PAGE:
Just 40,000 People With Down Syndrome are Still Alive in the UK, Rest Have Been Aborted

International   |   Micaiah Bilger   |   Jun 15, 2020   |   11:30AM   |   London, England

Thousands of people with Down syndrome are missing from the United Kingdom.

It’s not that they never existed. They are missing because they were targeted and destroyed by abortions while they were still inside their mothers’ wombs. And now only about 40,000 people with Down syndrome are alive today in the UK, according to Breitbart.

Last week, the UK Department for Health and Social Care released its 2019 abortion report, documenting 209,519 abortions in England and Wales. That is the highest number in UK history – and it includes late-term unborn babies with Down syndrome and other disabilities.

Breitbart reports 27 women traveled from Ireland to have their unborn babies with Down syndrome aborted, up from 17 in 2018. And in the past decade, “the number of late term abortions carried out past 24 weeks gestation on UK children with Down syndrome have doubled,” the pro-life organization SPUC reported earlier this year.

The desolation caused by abortion is prompting action. Pro-life and disability rights advocates are working hard to raise awareness and end the discriminatory targeting of babies in the womb. They include actress Sally Phillips, whose son Ollie has Down syndrome.

“In the last ten years, the number of people terminating for Down syndrome has gone up by 40 percent,” Phillips said in 2016. “Now nine out of ten British women terminate when they receive a positive diagnosis.”

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Here’s more from the report:

Allied to the organization “Don’t Screen Us Out,” Phillips has been pushing for a change to the 1967 Abortion Act to protect unborn children diagnosed with Down syndrome from being exterminated.

“Given advances in medical care and quality of life for people with Down’s syndrome, the different right to life is beginning to look not just dated but barbaric,” said Phillips, whose son Ollie has the condition.

Phillips hosted a 2016 BBC documentary titled, “A World Without Down Syndrome?” that questioned the justification for a controversial UK pregnancy screening program indicating the presence of Down syndrome in unborn babies.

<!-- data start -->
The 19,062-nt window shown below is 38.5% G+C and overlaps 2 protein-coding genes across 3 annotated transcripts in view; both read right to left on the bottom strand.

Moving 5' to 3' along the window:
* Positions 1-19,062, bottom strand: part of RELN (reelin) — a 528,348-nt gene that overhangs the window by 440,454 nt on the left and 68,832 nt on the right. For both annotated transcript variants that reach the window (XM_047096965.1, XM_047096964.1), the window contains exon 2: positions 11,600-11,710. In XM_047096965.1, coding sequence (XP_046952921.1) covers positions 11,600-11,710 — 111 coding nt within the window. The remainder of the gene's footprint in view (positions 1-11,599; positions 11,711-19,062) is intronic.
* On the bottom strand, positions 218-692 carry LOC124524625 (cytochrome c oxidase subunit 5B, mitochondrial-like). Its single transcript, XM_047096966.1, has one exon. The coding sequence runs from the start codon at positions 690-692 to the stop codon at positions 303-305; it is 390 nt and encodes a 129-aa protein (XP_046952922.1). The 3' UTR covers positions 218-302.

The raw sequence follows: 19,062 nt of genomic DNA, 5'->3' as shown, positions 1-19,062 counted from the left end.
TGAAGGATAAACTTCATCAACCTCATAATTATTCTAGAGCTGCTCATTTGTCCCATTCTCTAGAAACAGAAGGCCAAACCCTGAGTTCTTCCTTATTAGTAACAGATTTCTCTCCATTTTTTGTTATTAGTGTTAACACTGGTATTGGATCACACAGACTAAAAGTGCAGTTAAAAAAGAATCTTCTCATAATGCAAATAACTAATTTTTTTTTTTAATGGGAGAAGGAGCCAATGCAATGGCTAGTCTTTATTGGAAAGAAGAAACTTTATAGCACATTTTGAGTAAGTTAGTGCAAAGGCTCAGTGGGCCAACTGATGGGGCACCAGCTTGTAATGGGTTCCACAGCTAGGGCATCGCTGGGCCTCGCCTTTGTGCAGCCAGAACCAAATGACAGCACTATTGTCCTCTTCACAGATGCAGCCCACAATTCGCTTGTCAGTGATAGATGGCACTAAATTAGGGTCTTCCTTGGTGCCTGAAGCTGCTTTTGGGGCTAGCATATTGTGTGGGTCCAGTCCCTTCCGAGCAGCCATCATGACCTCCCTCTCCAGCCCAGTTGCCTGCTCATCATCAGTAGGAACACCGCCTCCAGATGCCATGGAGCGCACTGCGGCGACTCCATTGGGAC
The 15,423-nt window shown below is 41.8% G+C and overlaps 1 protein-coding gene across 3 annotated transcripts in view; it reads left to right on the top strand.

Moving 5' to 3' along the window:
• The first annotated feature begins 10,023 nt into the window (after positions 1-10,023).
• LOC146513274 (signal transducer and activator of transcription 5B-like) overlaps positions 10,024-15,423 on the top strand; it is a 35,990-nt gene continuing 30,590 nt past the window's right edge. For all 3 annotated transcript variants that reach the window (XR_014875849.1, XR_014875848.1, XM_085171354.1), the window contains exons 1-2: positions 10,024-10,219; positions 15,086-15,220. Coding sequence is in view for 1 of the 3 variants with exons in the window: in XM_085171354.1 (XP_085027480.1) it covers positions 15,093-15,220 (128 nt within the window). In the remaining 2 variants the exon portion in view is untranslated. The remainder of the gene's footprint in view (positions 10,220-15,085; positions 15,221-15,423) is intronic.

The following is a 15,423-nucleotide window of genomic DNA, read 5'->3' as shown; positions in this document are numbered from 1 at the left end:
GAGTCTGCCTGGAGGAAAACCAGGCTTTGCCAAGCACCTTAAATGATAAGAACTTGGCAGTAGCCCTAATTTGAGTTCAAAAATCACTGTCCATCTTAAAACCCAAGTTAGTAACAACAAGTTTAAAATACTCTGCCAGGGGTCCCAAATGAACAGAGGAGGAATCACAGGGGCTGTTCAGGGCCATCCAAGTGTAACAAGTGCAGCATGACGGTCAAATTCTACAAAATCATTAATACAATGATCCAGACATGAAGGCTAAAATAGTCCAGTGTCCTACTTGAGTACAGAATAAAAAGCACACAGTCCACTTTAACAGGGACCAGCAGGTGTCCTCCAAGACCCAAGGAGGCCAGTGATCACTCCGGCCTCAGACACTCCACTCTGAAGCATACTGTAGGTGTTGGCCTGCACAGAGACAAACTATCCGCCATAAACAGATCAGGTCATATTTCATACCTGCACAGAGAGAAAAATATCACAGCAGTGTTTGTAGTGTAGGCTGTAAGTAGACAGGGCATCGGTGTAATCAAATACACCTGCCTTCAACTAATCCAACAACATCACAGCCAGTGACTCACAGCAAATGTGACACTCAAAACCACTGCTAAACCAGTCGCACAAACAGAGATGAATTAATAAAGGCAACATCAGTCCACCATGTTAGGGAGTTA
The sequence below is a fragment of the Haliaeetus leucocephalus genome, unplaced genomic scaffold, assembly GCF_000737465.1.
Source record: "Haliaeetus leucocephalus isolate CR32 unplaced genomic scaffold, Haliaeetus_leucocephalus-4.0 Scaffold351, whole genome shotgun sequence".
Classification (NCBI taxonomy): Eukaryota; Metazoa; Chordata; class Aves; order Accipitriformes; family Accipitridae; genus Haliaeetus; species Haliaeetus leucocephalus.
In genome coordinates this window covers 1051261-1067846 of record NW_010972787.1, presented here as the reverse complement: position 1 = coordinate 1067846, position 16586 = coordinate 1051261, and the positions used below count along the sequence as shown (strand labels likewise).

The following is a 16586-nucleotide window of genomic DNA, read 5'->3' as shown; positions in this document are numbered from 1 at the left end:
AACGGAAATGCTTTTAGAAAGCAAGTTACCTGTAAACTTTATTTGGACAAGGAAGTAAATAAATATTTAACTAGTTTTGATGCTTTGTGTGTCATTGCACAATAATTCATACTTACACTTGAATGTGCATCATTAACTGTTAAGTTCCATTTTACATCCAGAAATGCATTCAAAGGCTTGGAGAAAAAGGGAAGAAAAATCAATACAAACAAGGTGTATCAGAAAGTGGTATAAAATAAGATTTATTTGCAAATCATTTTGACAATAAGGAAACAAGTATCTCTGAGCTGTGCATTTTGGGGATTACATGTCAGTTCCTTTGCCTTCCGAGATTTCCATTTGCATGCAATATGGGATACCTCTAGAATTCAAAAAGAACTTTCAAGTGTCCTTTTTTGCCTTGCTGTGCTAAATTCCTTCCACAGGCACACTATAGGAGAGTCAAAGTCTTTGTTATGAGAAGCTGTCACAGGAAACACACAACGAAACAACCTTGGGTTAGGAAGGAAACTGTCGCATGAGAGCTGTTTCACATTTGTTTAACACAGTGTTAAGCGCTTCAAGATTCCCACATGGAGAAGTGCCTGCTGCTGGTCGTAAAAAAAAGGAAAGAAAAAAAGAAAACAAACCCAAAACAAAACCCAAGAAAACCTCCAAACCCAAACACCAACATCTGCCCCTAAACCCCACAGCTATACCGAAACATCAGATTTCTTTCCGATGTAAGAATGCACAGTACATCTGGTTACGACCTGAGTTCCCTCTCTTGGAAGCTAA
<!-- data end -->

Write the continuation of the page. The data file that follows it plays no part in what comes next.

The UK allows abortions for any reason up to 24 weeks of pregnancy. After that point, abortions are allowed if the mother’s health is at serious risk or the unborn baby has a severe fetal anomaly. However, “severe” is widely interpreted, and even late-term unborn babies with conditions like cleft lip can be aborted under the law.

Lynn Murray, a spokesperson for Don’t Screen Us Out, said it’s time to end this government-sanctioned inequality.

“We live in a society which proclaims that we want to empower those with disabilities, and that regardless of your background, you deserve a fair and equal chance at life. We believe that our laws must reflect this narrative,” Murray said earlier this year.

Disability rights advocate Heidi Crowter, who has Down syndrome, is challenging the British Abortion Act of 1967 in a lawsuit because it allows discriminatory late-term abortions on unborn babies with Down syndrome.

“At the moment in the UK, babies can be aborted right up to birth if they are considered to be ‘seriously handicapped,’” she said earlier this year. “They include me in that definition of being seriously handicapped — just because I have an extra chromosome.”

Down syndrome discrimination is a problem across the world. Several years ago, a CBS News report shocked the nation with its exposure of the discriminatory trend. According to the report, nearly 100 percent of unborn babies who test positive for Down syndrome are aborted in Iceland. The rate in France was 77 percent in 2015, 90 percent in the UK and 67 percent in the United States.

A number of American states have passed laws to ban discrimination against unborn babies with Down syndrome and other disabilities, but many of the laws are blocked by legal challenges from the abortion industry.